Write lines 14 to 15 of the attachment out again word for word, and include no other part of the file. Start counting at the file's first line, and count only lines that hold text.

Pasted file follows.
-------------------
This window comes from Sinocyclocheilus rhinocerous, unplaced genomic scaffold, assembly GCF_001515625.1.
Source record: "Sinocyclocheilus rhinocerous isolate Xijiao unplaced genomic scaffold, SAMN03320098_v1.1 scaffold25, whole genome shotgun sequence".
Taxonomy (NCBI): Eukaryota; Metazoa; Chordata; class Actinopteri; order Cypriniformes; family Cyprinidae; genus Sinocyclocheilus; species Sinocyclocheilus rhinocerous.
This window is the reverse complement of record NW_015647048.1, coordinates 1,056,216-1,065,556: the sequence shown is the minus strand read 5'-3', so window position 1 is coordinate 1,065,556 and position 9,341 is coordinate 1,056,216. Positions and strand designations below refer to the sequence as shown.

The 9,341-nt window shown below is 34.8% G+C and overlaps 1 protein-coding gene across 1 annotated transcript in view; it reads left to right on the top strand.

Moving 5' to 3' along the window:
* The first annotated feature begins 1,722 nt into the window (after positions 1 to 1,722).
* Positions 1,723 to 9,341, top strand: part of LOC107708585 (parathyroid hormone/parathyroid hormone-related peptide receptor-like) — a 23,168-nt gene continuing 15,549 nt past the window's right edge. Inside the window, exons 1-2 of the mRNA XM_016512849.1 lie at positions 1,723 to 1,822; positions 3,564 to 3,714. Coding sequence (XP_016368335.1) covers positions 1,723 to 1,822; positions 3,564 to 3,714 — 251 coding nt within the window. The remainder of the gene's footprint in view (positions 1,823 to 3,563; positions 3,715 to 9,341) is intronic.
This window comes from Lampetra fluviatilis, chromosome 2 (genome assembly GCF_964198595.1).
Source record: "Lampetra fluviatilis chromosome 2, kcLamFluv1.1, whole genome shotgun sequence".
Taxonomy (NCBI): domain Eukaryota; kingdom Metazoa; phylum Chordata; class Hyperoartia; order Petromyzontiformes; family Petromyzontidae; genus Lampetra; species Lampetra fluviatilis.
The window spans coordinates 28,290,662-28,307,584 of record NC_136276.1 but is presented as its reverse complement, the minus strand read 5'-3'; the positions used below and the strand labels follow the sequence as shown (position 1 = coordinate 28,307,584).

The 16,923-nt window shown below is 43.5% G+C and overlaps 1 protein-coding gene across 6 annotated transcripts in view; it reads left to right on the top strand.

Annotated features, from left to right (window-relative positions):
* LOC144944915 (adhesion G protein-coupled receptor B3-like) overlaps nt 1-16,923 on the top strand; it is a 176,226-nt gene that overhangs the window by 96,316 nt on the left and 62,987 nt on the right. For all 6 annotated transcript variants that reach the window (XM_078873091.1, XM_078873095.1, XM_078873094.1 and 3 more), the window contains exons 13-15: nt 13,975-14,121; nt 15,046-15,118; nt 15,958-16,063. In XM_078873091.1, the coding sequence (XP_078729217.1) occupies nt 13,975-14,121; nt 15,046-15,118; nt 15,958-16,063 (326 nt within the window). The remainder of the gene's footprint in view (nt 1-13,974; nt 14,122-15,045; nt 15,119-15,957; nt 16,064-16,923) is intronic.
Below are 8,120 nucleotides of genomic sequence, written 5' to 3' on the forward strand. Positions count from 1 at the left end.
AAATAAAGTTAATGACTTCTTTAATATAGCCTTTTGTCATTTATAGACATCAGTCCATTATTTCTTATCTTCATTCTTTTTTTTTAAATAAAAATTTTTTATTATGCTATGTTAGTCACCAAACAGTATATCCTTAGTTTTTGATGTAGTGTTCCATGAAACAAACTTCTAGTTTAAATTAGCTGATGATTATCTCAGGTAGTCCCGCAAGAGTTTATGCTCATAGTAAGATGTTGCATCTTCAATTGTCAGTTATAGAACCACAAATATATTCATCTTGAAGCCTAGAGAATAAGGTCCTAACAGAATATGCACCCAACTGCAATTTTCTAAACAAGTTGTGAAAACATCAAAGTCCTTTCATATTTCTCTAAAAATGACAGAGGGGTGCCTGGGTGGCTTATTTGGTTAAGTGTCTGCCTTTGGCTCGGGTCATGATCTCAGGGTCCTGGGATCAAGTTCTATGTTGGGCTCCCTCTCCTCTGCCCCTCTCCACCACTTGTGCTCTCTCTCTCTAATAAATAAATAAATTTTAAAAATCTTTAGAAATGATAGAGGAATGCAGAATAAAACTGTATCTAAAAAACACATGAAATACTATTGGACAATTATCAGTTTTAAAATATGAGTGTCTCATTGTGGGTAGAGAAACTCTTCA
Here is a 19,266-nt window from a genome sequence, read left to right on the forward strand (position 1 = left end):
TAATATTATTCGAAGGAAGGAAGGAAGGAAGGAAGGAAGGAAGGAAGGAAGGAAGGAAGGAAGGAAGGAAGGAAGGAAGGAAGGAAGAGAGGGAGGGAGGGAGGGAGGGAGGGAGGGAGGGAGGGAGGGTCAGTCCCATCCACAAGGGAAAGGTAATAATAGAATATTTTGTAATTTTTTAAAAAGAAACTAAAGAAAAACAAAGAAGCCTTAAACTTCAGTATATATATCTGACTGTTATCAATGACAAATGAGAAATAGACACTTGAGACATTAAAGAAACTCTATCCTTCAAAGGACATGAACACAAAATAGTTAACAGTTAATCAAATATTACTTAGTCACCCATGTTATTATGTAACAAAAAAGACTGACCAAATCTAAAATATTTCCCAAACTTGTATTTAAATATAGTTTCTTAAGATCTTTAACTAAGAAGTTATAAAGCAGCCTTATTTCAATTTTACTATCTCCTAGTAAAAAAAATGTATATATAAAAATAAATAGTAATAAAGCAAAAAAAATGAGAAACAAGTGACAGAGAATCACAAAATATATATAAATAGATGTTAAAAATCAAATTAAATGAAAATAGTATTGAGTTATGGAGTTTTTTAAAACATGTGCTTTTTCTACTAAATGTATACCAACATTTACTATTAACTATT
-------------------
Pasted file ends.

Annotated features, from left to right (window-relative positions):
* LOC144944915 (adhesion G protein-coupled receptor B3-like) overlaps nt 1-16,923 on the top strand; it is a 176,226-nt gene that overhangs the window by 96,316 nt on the left and 62,987 nt on the right. For all 6 annotated transcript variants that reach the window (XM_078873091.1, XM_078873095.1, XM_078873094.1 and 3 more), the window contains exons 13-15: nt 13,975-14,121; nt 15,046-15,118; nt 15,958-16,063. In XM_078873091.1, the coding sequence (XP_078729217.1) occupies nt 13,975-14,121; nt 15,046-15,118; nt 15,958-16,063 (326 nt within the window). The remainder of the gene's footprint in view (nt 1-13,974; nt 14,122-15,045; nt 15,119-15,957; nt 16,064-16,923) is intronic.